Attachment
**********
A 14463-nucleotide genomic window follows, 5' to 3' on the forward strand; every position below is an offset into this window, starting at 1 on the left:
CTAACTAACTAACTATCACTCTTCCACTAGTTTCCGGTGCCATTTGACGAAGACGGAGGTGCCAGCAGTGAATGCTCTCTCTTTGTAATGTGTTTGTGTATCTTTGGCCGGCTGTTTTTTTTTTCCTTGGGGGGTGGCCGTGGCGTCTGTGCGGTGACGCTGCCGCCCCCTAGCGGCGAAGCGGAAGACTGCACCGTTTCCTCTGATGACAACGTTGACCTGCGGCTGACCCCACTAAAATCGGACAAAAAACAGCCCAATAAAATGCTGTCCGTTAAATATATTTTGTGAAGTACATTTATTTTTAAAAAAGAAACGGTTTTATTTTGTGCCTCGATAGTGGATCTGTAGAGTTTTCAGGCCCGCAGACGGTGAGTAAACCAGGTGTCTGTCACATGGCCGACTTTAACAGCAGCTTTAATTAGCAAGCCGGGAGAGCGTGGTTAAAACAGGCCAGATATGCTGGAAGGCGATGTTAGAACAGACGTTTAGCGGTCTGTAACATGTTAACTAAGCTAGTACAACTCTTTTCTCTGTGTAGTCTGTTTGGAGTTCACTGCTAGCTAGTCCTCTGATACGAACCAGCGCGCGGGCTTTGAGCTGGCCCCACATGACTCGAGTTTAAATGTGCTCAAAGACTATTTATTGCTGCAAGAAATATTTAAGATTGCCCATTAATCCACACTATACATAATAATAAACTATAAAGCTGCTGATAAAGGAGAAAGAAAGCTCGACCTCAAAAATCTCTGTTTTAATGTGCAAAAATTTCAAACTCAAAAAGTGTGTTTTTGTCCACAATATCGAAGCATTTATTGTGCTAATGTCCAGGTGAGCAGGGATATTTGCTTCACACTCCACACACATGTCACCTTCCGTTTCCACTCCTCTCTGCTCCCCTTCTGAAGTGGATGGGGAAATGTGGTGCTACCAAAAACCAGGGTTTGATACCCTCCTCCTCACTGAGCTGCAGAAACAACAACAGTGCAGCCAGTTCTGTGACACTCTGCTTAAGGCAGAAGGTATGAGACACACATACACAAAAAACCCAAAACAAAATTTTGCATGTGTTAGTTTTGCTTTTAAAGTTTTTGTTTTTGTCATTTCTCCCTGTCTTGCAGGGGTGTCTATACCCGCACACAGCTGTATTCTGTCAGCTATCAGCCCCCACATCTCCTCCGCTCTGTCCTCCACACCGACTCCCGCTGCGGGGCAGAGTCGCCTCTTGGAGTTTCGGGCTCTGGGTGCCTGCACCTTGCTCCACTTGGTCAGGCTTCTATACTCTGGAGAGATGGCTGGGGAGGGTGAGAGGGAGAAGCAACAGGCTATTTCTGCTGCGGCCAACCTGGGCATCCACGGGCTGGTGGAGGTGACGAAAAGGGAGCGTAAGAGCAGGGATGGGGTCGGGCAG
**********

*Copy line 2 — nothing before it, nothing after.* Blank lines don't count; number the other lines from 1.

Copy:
CTAACTAACTAACTATCACTCTTCCACTAGTTTCCGGTGCCATTTGACGAAGACGGAGGTGCCAGCAGTGAATGCTCTCTCTTTGTAATGTGTTTGTGTATCTTTGGCCGGCTGTTTTTTTTTTCCTTGGGGGGTGGCCGTGGCGTCTGTGCGGTGACGCTGCCGCCCCCTAGCGGCGAAGCGGAAGACTGCACCGTTTCCTCTGATGACAACGTTGACCTGCGGCTGACCCCACTAAAATCGGACAAAAAACAGCCCAATAAAATGCTGTCCGTTAAATATATTTTGTGAAGTACATTTATTTTTAAAAAAGAAACGGTTTTATTTTGTGCCTCGATAGTGGATCTGTAGAGTTTTCAGGCCCGCAGACGGTGAGTAAACCAGGTGTCTGTCACATGGCCGACTTTAACAGCAGCTTTAATTAGCAAGCCGGGAGAGCGTGGTTAAAACAGGCCAGATATGCTGGAAGGCGATGTTAGAACAGACGTTTAGCGGTCTGTAACATGTTAACTAAGCTAGTACAACTCTTTTCTCTGTGTAGTCTGTTTGGAGTTCACTGCTAGCTAGTCCTCTGATACGAACCAGCGCGCGGGCTTTGAGCTGGCCCCACATGACTCGAGTTTAAATGTGCTCAAAGACTATTTATTGCTGCAAGAAATATTTAAGATTGCCCATTAATCCACACTATACATAATAATAAACTATAAAGCTGCTGATAAAGGAGAAAGAAAGCTCGACCTCAAAAATCTCTGTTTTAATGTGCAAAAATTTCAAACTCAAAAAGTGTGTTTTTGTCCACAATATCGAAGCATTTATTGTGCTAATGTCCAGGTGAGCAGGGATATTTGCTTCACACTCCACACACATGTCACCTTCCGTTTCCACTCCTCTCTGCTCCCCTTCTGAAGTGGATGGGGAAATGTGGTGCTACCAAAAACCAGGGTTTGATACCCTCCTCCTCACTGAGCTGCAGAAACAACAACAGTGCAGCCAGTTCTGTGACACTCTGCTTAAGGCAGAAGGTATGAGACACACATACACAAAAAACCCAAAACAAAATTTTGCATGTGTTAGTTTTGCTTTTAAAGTTTTTGTTTTTGTCATTTCTCCCTGTCTTGCAGGGGTGTCTATACCCGCACACAGCTGTATTCTGTCAGCTATCAGCCCCCACATCTCCTCCGCTCTGTCCTCCACACCGACTCCCGCTGCGGGGCAGAGTCGCCTCTTGGAGTTTCGGGCTCTGGGTGCCTGCACCTTGCTCCACTTGGTCAGGCTTCTATACTCTGGAGAGATGGCTGGGGAGGGTGAGAGGGAGAAGCAACAGGCTATTTCTGCTGCGGCCAACCTGGGCATCCACGGGCTGGTGGAGGTGACGAAAAGGGAGCGTAAGAGCAGGGATGGGGTCGGGCAG